A diver for nearly 35 years, photographer and conservationist Brian Skerry has since 1998 been under contract to National Geographic, where his gorgeous high-profile images bring attention to the issues that endanger our seas.
Q: When did you first know you had to raise your voice for conservation?
A: In the beginning, I was interested only in making beautiful images of animals or places in which I had an interest. Over time, however, I began to see degradation occurring in so many places. Where once I watched massive schools, I was seeing fewer fish, fewer sharks and dead corals. As a journalist, I felt a sense of duty and urgency to shed light on the problems threatening Earth’s oceans as well as making the celebratory photographs. I’m not sure that I can point to a single defining moment, but I can say that a scientific paper I read in the British journal Nature written by Ranson Myers and Boris Worm about the problems of over-fishing definitely was a wake up call for me. They wrote about how industrialized, commercial over-fishing has wiped out 90 percent of the large, predatory fish in the oceans including tuna, billfish and sharks. It was a call to action for me and I felt I had the ability to photograph things that would help people understand what was happening.
Q: You have a lot on your plate, shooting, speaking, producing books — what does a typical day in the life of Brian Skerry look like?
A: I spend up to nine months each year in the field, on assignment. While in the field, my days are usually quite long, often 18 hours. This can vary depending on the location, but I spend as much time as possible in the water trying to make pictures. I’m also dealing with the challenges that inevitably occur on location. Then there are the hours of downloading and backing-up images. When I am home, I am usually in my office, planning and researching for upcoming trips. I also spend a fair amount of time writing (especially if I’m working on a book project) and preparing new lectures. My core business is assignment photography, so this takes priority, but all the other components of my work require lots of time as well.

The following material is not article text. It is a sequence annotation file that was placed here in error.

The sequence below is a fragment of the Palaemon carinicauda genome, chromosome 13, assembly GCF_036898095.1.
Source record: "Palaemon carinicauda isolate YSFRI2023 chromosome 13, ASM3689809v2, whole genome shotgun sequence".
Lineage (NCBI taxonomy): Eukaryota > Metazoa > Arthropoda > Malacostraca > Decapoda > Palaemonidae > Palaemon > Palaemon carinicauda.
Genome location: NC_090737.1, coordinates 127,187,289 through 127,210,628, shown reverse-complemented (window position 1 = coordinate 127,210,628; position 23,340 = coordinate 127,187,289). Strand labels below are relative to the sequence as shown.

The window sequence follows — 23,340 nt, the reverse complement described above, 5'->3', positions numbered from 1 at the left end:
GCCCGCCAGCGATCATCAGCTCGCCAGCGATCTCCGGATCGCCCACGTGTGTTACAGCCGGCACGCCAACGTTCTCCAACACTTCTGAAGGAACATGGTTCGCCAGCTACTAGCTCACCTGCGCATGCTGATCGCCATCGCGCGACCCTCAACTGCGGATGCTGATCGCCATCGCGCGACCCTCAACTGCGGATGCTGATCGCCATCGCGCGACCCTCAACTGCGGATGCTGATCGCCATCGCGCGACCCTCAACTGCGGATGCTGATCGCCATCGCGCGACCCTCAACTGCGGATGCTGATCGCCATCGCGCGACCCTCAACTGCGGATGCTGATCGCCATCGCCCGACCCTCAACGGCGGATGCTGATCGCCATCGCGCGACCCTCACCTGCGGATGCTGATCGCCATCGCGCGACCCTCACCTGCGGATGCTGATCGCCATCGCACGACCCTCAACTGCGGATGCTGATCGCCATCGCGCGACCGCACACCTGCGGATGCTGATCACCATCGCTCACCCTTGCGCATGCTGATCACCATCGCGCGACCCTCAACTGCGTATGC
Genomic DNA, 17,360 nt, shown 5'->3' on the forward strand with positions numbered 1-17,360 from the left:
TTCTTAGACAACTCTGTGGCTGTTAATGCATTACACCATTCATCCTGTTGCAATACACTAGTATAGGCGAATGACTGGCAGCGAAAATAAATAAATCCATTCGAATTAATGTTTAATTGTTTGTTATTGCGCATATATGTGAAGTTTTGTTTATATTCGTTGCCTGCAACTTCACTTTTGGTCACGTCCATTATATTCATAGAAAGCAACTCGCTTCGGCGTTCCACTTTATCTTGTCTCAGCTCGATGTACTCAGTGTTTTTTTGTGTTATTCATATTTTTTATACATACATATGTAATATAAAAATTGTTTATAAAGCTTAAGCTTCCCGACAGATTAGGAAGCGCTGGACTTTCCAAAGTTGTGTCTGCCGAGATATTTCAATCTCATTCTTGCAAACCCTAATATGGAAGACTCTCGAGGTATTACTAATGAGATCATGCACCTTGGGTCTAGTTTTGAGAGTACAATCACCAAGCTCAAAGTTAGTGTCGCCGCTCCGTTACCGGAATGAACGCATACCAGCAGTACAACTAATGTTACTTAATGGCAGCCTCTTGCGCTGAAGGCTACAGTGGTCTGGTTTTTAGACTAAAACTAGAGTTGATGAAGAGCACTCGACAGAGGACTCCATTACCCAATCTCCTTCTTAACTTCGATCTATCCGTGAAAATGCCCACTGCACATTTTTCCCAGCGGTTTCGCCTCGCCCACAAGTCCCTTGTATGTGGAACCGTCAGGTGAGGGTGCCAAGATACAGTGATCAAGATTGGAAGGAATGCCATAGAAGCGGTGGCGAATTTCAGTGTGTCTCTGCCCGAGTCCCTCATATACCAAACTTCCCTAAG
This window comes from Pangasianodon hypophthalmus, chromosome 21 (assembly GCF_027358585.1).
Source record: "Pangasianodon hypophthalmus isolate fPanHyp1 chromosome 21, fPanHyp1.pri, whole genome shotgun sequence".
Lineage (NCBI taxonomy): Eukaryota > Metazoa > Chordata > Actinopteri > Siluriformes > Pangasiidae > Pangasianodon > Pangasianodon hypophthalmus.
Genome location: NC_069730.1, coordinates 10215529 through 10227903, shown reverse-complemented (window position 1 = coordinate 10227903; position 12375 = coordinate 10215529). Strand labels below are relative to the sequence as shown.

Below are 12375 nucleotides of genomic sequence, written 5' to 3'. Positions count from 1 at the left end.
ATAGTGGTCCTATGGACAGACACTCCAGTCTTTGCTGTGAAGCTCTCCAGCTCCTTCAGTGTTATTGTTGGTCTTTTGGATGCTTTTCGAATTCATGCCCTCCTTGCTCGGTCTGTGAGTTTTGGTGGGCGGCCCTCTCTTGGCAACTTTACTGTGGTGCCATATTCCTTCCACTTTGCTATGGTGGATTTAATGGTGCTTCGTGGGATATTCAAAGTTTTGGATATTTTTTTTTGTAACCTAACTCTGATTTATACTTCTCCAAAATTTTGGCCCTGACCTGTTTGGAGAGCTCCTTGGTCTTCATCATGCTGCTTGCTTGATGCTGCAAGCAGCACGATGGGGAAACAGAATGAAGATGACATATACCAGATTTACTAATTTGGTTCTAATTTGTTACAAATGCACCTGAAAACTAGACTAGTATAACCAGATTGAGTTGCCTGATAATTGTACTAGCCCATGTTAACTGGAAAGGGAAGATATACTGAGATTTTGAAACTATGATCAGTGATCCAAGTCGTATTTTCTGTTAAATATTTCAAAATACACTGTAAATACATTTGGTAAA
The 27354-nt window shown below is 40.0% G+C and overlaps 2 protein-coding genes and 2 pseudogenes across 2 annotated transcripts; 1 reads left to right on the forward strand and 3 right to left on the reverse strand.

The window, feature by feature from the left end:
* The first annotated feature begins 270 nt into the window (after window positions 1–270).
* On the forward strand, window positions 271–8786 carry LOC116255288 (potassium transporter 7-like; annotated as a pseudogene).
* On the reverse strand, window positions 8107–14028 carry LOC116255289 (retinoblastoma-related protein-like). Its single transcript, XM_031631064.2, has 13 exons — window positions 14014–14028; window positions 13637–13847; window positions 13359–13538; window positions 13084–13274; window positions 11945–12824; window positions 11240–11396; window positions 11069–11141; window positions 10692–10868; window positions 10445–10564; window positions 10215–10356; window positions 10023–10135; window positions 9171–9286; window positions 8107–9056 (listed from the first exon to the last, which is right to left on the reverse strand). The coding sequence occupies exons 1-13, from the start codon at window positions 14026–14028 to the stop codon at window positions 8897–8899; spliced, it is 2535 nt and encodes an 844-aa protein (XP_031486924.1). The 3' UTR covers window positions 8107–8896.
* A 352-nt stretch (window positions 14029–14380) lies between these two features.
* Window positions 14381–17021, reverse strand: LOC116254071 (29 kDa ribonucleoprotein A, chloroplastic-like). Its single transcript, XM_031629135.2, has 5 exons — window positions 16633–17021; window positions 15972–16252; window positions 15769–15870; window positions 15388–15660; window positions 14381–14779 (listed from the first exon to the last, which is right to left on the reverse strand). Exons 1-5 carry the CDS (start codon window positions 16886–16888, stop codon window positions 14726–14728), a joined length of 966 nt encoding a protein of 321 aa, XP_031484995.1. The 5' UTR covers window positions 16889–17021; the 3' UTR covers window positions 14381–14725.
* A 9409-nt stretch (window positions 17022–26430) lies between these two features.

Q: You have described yourself as somewhat obsessed with sharks; which of your many shark encounters stands out most in your mind?
A: I do love sharks. Photographically speaking, they represent the perfect blend of grace and power. They move elegantly through the sea, yet exude a real dominance. I have had countless memorable shark experiences, but if I had to select one, I might choose my very first, with a Blue Shark. In the early 1980s I was with shark scientist Wes Pratt, off the coast of Rhode Island. We were inside a cage for hours, with no sightings. Late in the afternoon, a female Blue came along and I was so excited I thought I might explode. Without really thinking, I opened the cage door and swam out. This is pretty common today, but back then no one was going outside the cage. In fact, I vividly remember them telling me I was crazy. I swam towards the shark as she purposefully nosed her way through the slick, looking for morsels of chum. I made a few frames before she swam away. To this day, I can remember that feeling of elation. For days I was walking on air recalling this special experience; it was like I knew a secret that no one else knew. Needless to say, I was instantly addicted.
Q: What's your greatest achievement?